The method is available as an IETF internet draft "draft-ietf-wrec-wpad-01". The draft expired in December 1999, and has not as of March 2008, become an internet standard. Nevertheless, Internet Explorer and other major browsers such as Mozilla Firefox retain this functionality.
In order to instruct all browsers in your organization to use the same proxy policy, without configuring each browser manually, you need one of two technologies:
The WPAD standard defines two alternative methods the system administrator can use to publish the location of the proxy configuration file, using the Dynamic Host Configuration Protocol (DHCP) or the Domain Name System (DNS):
Before fetching its first page, a web browser implementing this method sends the local DHCP server a DHCPINFORM query, and uses the URL from the WPAD option in the server's reply. If the DHCP server does not provide the desired information, DNS is used. If, for example, the network name of the user's computer is pc.department.branch.example.com, the browser will try the following URLs in turn until it finds a proxy configuration file within the domain of the client:
(Note: These are examples and may not be live URLs.)
DNS lookup removes the first part of the domain name (presumably the client identifier) and replaces it with wpad. Then, it "moves up" in the hierarchy by removing more parts of the domain name, until it finds a WPAD PAC file or leaves the current organisation.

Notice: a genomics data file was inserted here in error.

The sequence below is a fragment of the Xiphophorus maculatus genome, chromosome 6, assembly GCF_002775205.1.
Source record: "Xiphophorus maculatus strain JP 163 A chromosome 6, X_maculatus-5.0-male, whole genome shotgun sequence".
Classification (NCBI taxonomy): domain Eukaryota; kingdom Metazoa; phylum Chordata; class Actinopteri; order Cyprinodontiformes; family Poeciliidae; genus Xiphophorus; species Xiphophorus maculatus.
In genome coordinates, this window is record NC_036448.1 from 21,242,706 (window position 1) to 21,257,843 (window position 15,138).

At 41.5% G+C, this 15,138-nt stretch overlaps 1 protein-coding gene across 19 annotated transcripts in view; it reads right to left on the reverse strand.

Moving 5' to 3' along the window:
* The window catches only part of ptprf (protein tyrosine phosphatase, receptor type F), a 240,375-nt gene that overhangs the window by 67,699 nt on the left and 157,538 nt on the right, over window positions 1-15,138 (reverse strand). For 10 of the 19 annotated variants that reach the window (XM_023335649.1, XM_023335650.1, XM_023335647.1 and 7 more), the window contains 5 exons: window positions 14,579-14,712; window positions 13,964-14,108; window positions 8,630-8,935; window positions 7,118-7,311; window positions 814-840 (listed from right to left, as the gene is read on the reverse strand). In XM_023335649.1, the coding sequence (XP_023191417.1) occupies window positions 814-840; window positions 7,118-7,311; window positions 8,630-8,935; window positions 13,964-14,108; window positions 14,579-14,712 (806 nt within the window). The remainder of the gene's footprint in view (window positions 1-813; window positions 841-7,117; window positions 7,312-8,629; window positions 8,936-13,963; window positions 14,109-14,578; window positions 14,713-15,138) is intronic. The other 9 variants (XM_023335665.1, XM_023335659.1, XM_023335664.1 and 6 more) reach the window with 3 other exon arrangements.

In order for WPAD to work, a few requirements have to be met:
While greatly simplifying configuration of one organisation's web browsers, the WPAD protocol has to be used with care: simple mistakes can open doors for attackers to change what appears on your browsers:
Through the WPAD file, the attacker can point your browsers to his own proxies and intercept and modify all of your WWW traffic. Although a simplistic fix for Windows WPAD handling was applied in 2005, it only fixed the problem for the .com domain. A presentation at Kiwicon showed that the rest of the world was still critically vulnerable to this security hole, with a sample domain registered in New Zealand for testing purposes receiving proxy requests from all over the country at the rate of several a second.
Thus, you should make sure that you can trust all the DHCP servers in your organisation and that all possible wpad domains for your organisation are under your control. Furthermore, if there's no wpad domain configured for your organisation, your PC will go to whatever external location has the next wpad site in the domain hierarchy and use that for its configuration. This allows whoever registers the wpad subdomain in a particular country to perform a man-in-the-middle attack on large portions of that country's internet traffic by setting themselves as a proxy for all traffic or sites of interest.